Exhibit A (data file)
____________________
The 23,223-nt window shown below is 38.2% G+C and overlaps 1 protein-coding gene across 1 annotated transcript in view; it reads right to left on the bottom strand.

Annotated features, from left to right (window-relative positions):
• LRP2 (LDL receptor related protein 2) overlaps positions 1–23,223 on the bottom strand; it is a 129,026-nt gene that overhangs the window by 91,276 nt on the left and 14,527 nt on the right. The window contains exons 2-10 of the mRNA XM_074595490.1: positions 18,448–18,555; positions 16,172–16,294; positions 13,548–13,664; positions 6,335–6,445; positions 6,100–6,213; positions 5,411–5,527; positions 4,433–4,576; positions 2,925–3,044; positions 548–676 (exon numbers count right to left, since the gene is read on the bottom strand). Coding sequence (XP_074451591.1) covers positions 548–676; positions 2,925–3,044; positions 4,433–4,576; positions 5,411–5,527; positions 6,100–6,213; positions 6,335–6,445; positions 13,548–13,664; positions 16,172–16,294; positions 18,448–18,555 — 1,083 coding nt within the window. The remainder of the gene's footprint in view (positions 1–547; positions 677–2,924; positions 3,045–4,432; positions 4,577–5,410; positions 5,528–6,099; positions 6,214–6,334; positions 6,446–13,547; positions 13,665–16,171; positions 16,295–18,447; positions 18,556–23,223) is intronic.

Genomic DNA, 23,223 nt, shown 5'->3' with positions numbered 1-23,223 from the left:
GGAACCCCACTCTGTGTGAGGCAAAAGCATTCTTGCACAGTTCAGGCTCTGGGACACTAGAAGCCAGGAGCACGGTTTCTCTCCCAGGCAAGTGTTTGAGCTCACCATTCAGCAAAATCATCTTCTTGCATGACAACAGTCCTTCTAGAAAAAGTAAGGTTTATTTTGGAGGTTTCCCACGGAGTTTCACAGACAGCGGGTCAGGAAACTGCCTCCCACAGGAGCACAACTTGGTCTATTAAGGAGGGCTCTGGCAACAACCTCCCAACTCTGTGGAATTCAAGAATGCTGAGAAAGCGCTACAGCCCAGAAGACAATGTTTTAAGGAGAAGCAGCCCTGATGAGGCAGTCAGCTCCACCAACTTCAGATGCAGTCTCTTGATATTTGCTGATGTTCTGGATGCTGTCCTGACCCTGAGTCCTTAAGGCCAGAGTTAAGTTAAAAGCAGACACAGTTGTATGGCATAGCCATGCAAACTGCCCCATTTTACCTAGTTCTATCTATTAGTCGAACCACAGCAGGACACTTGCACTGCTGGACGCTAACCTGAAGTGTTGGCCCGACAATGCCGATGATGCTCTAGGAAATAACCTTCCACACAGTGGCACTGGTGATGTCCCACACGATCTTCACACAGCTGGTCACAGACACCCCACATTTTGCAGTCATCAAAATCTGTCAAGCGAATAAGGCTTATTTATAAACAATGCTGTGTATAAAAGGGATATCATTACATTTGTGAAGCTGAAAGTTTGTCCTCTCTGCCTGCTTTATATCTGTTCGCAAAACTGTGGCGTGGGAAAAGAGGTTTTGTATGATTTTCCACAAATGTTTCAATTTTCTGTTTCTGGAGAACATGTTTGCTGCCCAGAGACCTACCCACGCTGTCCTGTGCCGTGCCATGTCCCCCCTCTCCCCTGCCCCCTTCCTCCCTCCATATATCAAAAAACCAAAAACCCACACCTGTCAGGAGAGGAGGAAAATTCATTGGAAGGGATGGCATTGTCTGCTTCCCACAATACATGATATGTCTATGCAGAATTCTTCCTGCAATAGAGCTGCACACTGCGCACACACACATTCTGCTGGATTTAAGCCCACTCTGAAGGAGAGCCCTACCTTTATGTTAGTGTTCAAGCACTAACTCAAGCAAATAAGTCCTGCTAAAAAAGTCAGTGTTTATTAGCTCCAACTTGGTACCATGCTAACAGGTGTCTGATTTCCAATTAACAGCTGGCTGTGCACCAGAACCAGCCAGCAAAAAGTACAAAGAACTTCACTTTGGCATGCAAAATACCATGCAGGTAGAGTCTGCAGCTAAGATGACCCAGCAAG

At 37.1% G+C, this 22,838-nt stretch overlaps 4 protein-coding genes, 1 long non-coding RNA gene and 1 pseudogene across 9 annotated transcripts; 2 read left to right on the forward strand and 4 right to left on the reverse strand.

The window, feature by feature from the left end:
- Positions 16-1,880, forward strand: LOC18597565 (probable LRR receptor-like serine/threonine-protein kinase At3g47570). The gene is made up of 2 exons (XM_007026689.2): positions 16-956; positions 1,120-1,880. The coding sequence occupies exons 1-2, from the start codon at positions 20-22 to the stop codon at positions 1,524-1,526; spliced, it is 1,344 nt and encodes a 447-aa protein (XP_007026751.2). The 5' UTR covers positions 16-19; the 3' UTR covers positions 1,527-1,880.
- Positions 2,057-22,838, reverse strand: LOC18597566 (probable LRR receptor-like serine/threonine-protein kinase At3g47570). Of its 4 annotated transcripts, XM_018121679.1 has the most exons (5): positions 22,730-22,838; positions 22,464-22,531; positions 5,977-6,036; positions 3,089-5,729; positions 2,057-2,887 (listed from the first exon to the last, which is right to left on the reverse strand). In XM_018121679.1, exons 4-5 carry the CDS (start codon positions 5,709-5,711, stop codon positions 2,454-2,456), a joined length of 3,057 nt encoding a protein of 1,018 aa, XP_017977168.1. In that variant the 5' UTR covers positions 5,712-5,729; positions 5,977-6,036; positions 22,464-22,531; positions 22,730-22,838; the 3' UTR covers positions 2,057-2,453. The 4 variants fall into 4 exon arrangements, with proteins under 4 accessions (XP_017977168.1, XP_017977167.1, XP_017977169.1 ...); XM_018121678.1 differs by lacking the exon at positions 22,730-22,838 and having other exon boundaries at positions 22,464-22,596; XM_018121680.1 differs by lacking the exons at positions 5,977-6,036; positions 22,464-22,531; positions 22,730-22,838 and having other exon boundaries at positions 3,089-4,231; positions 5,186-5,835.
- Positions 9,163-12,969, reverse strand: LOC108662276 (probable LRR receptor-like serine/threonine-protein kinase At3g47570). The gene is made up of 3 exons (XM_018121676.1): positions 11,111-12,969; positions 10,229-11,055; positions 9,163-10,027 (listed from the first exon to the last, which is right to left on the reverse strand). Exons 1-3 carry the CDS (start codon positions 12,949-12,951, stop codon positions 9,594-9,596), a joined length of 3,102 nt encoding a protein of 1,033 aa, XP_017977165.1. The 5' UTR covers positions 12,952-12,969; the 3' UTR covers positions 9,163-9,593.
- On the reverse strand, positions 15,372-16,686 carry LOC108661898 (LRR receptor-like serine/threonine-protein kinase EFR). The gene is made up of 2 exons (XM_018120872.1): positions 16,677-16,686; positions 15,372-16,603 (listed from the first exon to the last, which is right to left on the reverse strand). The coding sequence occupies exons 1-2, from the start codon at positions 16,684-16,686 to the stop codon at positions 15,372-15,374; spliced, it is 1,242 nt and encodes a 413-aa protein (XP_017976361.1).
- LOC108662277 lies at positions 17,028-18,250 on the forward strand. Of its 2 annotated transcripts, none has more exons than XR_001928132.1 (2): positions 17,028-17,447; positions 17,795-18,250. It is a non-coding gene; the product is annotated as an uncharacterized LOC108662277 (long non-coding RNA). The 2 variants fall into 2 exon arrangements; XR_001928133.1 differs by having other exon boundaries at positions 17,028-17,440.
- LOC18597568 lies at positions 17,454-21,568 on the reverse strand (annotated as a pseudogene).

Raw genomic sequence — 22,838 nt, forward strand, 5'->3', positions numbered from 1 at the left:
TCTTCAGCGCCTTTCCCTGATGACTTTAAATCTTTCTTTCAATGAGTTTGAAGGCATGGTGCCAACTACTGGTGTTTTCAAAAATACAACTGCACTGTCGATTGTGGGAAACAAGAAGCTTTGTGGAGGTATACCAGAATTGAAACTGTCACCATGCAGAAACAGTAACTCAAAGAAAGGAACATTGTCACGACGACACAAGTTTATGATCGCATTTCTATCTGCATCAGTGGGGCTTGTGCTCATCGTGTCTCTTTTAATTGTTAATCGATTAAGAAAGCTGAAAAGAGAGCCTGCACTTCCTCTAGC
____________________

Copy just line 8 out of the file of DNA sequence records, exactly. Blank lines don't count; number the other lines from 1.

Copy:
- Positions 16-1,880, forward strand: LOC18597565 (probable LRR receptor-like serine/threonine-protein kinase At3g47570). The gene is made up of 2 exons (XM_007026689.2): positions 16-956; positions 1,120-1,880. The coding sequence occupies exons 1-2, from the start codon at positions 20-22 to the stop codon at positions 1,524-1,526; spliced, it is 1,344 nt and encodes a 447-aa protein (XP_007026751.2). The 5' UTR covers positions 16-19; the 3' UTR covers positions 1,527-1,880.